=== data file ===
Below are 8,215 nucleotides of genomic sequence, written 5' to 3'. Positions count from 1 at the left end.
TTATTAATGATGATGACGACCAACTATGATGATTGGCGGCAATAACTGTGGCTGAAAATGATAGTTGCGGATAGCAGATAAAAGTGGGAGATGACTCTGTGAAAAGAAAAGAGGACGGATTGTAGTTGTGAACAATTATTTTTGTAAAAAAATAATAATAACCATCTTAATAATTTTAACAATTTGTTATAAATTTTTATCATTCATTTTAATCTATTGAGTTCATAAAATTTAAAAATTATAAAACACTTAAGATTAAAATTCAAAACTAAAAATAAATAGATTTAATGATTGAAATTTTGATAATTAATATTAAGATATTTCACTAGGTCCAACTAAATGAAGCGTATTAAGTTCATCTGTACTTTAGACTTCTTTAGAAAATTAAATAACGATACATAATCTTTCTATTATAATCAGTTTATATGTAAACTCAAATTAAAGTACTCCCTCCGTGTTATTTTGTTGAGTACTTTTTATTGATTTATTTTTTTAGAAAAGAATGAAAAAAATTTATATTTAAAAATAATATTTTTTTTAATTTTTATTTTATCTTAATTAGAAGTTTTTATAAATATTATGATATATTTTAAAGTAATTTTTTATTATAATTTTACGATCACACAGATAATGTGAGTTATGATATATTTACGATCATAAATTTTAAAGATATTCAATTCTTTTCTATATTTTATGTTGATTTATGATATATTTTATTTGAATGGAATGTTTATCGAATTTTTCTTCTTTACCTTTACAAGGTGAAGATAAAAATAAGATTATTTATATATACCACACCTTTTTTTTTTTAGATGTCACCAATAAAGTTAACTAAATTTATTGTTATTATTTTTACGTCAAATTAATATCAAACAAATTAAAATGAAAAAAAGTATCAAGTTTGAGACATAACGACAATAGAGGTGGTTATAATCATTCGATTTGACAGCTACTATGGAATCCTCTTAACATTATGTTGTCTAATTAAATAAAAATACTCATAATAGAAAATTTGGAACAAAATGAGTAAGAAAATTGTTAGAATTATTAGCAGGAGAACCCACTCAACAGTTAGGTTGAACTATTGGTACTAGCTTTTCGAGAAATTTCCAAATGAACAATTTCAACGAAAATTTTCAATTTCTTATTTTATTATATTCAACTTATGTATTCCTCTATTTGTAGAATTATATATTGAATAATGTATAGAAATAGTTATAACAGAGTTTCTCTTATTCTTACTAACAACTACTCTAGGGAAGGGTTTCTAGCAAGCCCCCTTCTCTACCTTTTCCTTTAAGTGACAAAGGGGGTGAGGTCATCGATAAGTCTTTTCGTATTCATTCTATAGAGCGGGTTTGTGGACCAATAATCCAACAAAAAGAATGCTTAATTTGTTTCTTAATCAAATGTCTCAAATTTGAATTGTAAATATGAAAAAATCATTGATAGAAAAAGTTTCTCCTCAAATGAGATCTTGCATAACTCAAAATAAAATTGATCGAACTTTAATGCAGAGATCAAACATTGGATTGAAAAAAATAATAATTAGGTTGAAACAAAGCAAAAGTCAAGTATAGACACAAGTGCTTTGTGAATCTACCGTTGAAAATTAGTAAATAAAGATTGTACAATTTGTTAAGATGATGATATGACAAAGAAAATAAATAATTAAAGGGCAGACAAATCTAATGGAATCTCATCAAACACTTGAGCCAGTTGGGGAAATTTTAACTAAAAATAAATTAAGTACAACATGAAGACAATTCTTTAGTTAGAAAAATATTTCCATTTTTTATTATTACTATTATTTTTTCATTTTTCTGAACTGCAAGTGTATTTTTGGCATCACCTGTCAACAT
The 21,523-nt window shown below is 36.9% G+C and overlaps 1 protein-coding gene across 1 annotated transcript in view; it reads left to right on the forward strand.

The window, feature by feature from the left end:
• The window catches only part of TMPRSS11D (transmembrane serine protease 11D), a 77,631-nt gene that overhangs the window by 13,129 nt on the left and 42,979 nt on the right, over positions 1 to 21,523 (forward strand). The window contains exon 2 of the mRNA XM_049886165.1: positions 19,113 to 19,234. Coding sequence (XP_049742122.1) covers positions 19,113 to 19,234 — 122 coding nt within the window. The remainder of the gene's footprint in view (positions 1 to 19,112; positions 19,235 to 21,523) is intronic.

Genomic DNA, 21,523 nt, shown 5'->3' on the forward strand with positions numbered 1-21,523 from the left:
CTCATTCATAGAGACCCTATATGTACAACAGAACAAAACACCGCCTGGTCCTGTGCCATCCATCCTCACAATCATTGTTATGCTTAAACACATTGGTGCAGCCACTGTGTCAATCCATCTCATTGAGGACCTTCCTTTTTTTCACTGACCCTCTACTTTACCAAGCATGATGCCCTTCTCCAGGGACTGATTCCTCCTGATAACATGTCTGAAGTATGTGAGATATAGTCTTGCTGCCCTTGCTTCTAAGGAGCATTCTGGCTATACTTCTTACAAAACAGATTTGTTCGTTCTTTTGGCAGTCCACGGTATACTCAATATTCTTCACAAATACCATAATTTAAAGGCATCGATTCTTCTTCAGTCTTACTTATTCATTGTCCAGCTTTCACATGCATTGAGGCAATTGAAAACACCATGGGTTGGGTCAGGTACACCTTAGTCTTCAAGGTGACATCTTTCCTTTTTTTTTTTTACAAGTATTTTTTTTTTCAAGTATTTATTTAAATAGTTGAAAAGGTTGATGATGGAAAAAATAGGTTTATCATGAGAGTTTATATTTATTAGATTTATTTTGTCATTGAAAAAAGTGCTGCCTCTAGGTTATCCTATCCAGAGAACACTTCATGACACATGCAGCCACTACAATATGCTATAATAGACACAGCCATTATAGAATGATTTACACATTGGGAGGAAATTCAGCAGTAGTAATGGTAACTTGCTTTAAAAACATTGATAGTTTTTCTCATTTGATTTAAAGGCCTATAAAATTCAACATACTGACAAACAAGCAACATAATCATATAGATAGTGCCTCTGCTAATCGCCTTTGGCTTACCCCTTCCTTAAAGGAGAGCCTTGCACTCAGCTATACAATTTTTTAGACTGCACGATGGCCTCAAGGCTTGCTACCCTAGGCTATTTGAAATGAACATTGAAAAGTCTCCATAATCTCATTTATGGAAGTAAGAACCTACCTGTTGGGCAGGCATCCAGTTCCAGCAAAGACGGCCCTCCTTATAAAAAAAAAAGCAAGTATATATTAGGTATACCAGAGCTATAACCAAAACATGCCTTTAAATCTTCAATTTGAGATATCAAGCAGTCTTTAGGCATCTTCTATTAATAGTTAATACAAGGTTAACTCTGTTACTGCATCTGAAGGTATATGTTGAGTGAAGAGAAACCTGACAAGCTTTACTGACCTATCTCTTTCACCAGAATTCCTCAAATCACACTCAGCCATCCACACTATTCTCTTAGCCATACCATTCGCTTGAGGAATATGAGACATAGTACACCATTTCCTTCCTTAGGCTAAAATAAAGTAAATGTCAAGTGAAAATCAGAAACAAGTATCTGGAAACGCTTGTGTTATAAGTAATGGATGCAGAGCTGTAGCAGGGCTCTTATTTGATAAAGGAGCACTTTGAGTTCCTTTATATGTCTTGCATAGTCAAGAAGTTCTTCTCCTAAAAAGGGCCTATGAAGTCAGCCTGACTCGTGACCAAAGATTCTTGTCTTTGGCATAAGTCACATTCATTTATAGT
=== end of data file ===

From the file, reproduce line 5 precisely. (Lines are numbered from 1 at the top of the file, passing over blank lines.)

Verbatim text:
• The window catches only part of TMPRSS11D (transmembrane serine protease 11D), a 77,631-nt gene that overhangs the window by 13,129 nt on the left and 42,979 nt on the right, over positions 1 to 21,523 (forward strand). The window contains exon 2 of the mRNA XM_049886165.1: positions 19,113 to 19,234. Coding sequence (XP_049742122.1) covers positions 19,113 to 19,234 — 122 coding nt within the window. The remainder of the gene's footprint in view (positions 1 to 19,112; positions 19,235 to 21,523) is intronic.